Friday, November 4, 2011

Babies and Bubbles

Early Intervention continues for both Monkeys....Speech therapy was out last week and introduced BUBBLES into our lives. Both love them, but Monkey A loses his flipping mind whenever the bottle is produced. He reaches out, he tries to catch them, he blinks when they land in his eyes....He squeals, he claps....they are obvs his new favorite thing.  We have them on all floors of the house so in case of a bubble emergency we are well equipped. The report I received yesterday when I called to check from work...Monkey A army crawled across the floor to get closer to the bubbles, clapped his hands, and said "bobo." (lamenting again at not seeing this myself, but that's a post for another day.)

Monkey B has been fondly christened THE DESTRUCTOR. Anything and everything that is in her path will be destroyed. And eaten. Or kicked, pinched, or smooshed. Internal parenting battle: I keep catching myself telling her she's bad. I'm saying it in an affectionate tone, but I'm certain this isn't something she should be hearing daily. Mischievous? Curious? In need of redirection?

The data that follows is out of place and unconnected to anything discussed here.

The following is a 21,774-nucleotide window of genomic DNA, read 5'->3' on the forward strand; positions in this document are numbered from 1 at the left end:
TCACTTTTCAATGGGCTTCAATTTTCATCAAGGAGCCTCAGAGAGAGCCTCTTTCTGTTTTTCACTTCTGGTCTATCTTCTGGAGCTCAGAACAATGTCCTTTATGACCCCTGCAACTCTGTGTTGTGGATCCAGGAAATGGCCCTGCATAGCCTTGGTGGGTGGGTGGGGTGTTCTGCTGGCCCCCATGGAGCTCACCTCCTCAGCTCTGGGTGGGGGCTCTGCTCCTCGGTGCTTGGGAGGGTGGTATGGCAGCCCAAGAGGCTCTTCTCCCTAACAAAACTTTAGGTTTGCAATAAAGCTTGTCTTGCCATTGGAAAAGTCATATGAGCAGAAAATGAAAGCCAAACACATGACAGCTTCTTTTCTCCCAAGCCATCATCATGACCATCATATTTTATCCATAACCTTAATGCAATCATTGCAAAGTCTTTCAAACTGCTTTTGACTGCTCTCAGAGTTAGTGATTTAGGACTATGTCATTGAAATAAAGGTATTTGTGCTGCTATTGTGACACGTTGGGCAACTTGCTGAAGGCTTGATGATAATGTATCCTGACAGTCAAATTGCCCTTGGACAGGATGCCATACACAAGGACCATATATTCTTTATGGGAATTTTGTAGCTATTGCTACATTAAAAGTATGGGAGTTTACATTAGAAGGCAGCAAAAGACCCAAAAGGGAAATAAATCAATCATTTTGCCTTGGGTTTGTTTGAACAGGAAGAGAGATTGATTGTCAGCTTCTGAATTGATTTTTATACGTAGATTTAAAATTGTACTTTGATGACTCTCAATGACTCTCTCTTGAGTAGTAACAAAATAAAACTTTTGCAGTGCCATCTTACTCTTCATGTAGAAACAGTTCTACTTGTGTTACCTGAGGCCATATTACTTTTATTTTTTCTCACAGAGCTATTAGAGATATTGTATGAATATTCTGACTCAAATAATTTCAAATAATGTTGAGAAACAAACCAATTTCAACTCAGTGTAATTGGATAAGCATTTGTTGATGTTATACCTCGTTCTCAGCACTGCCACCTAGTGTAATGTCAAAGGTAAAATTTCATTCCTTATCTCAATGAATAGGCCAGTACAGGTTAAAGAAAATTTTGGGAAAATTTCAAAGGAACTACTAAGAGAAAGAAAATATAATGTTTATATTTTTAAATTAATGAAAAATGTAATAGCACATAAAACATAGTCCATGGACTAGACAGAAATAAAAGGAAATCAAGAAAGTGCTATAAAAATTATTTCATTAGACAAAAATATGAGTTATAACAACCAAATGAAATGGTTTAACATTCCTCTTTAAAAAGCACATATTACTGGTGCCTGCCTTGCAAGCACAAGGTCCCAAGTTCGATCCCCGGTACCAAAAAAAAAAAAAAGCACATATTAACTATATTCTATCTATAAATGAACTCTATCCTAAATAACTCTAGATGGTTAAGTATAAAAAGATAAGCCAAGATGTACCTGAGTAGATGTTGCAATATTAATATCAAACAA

Monkey A is quickly running out of physical therapy visits. We met with BCMH but don't expect to be approved until sometime early next year. While that's great for next year, it's not very useful for this year.  I found out about a Family Support fund available through the county developmental disabilities office, but haven't heard back about that either. The rehab facility is appealing to try and get us more visits. The insurance company has offered us home health to come do it, but I'd rather keep doing what we're doing if we can...he's thriving and doing so well with it, I'd rather not rock that boat. My theory as to why they would offer home health instead of therapy visits is that each policy year, we're afforded a PT/OT bucket and a home health bucket. Having exhausted our PT/OT bucket, they're trying to offer the home health bucket to avoid paperwork or appeals. Or something. I don't care why, really. I just want my boy to get the help he needs. I'll keep plugging away.

Tomorrow, he'll have been home a year. A year. Today they turned 14 months. Incredible. Expect a lengthier reflection on that tomorrow.